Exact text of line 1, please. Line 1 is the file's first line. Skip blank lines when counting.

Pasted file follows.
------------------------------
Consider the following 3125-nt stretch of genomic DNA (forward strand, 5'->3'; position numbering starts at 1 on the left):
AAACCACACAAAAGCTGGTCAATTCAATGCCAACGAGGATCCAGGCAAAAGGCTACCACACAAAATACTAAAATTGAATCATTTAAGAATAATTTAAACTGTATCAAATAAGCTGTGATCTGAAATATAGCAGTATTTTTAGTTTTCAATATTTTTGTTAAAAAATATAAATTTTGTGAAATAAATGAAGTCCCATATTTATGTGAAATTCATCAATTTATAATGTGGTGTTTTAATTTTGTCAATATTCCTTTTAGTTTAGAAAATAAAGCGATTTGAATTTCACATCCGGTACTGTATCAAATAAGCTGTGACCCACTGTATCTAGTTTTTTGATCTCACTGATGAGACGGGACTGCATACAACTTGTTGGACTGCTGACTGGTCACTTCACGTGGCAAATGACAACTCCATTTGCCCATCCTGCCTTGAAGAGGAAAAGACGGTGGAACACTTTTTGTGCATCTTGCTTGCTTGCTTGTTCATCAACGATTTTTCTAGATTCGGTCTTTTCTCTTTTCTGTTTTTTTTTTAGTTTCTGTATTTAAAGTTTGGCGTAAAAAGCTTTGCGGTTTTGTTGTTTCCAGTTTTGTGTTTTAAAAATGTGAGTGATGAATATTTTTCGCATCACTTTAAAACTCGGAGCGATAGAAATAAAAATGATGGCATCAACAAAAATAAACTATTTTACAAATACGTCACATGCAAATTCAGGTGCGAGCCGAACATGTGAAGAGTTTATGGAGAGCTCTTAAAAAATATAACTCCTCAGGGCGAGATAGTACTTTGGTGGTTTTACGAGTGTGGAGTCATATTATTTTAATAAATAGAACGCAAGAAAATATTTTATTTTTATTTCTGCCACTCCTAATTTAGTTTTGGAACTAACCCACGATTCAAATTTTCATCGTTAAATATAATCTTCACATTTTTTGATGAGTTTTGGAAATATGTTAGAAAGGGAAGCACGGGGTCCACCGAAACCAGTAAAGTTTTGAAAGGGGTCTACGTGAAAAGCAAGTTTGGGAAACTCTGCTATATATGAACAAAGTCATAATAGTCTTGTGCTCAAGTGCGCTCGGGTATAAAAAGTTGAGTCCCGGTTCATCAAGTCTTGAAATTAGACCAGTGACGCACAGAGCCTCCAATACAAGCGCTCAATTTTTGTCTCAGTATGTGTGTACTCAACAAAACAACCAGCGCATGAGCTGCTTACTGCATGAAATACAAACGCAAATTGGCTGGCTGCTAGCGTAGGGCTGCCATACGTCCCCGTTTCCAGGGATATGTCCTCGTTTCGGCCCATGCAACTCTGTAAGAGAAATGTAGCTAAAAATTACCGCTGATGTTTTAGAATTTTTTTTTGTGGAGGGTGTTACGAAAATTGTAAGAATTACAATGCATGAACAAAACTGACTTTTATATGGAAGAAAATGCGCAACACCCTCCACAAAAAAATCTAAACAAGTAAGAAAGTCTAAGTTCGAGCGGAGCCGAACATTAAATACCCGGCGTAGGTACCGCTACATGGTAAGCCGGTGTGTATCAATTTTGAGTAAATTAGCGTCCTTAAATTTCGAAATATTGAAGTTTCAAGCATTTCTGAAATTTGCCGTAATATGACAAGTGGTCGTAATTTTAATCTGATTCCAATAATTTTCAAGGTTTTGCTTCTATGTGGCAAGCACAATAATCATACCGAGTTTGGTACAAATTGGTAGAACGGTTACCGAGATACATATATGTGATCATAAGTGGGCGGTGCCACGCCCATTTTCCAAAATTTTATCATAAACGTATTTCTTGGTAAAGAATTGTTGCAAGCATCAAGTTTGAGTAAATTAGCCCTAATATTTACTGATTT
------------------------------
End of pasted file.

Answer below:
Consider the following 3125-nt stretch of genomic DNA (forward strand, 5'->3'; position numbering starts at 1 on the left):